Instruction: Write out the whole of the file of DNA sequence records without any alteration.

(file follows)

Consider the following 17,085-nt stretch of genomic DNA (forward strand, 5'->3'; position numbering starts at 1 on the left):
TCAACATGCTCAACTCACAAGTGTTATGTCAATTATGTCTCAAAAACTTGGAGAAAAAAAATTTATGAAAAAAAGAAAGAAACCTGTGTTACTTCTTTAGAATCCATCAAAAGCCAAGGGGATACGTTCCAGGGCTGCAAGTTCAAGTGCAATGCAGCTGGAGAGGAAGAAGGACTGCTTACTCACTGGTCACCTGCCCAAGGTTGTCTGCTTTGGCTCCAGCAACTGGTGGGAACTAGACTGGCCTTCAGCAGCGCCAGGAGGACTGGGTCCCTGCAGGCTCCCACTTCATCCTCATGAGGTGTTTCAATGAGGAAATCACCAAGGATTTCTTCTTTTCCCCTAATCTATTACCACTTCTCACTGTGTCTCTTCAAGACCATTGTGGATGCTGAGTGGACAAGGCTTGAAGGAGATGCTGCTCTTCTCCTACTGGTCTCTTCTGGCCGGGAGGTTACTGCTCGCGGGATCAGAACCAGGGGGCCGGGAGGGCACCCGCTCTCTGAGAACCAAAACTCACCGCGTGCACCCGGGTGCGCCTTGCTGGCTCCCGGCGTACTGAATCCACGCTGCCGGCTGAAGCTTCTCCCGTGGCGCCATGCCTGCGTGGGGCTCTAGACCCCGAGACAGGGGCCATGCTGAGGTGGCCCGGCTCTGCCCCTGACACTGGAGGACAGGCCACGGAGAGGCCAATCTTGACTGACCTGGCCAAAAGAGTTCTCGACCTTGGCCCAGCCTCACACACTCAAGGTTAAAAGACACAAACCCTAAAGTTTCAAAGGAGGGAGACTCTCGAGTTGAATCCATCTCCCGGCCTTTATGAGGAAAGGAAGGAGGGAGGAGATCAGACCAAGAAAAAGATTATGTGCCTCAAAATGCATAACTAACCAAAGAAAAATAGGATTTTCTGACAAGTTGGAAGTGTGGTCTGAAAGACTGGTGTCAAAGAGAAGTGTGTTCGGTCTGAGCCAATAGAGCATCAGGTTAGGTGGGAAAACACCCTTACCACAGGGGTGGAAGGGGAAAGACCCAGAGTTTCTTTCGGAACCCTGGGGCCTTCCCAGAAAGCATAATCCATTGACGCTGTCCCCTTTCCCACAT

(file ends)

Consider the following 17,085-nt stretch of genomic DNA (forward strand, 5'->3'; position numbering starts at 1 on the left):
TCAACATGCTCAACTCACAAGTGTTATGTCAATTATGTCTCAAAAACTTGGAGAAAAAAAATTTATGAAAAAAAGAAAGAAACCTGTGTTACTTCTTTAGAATCCATCAAAAGCCAAGGGGATACGTTCCAGGGCTGCAAGTTCAAGTGCAATGCAGCTGGAGAGGAAGAAGGACTGCTTACTCACTGGTCACCTGCCCAAGGTTGTCTGCTTTGGCTCCAGCAACTGGTGGGAACTAGACTGGCCTTCAGCAGCGCCAGGAGGACTGGGTCCCTGCAGGCTCCCACTTCATCCTCATGAGGTGTTTCAATGAGGAAATCACCAAGGATTTCTTCTTTTCCCCTAATCTATTACCACTTCTCACTGTGTCTCTTCAAGACCATTGTGGATGCTGAGTGGACAAGGCTTGAAGGAGATGCTGCTCTTCTCCTACTGGTCTCTTCTGGCCGGGAGGTTACTGCTCGCGGGATCAGAACCAGGGGGCCGGGAGGGCACCCGCTCTCTGAGAACCAAAACTCACCGCGTGCACCCGGGTGCGCCTTGCTGGCTCCCGGCGTACTGAATCCACGCTGCCGGCTGAAGCTTCTCCCGTGGCGCCATGCCTGCGTGGGGCTCTAGACCCCGAGACAGGGGCCATGCTGAGGTGGCCCGGCTCTGCCCCTGACACTGGAGGACAGGCCACGGAGAGGCCAATCTTGACTGACCTGGCCAAAAGAGTTCTCGACCTTGGCCCAGCCTCACACACTCAAGGTTAAAAGACACAAACCCTAAAGTTTCAAAGGAGGGAGACTCTCGAGTTGAATCCATCTCCCGGCCTTTATGAGGAAAGGAAGGAGGGAGGAGATCAGACCAAGAAAAAGATTATGTGCCTCAAAATGCATAACTAACCAAAGAAAAATAGGATTTTCTGACAAGTTGGAAGTGTGGTCTGAAAGACTGGTGTCAAAGAGAAGTGTGTTCGGTCTGAGCCAATAGAGCATCAGGTTAGGTGGGAAAACACCCTTACCACAGGGGTGGAAGGGGAAAGACCCAGAGTTTCTTTCGGAACCCTGGGGCCTTCCCAGAAAGCATAATCCATTGACGCTGTCCCCTTTCCCACAT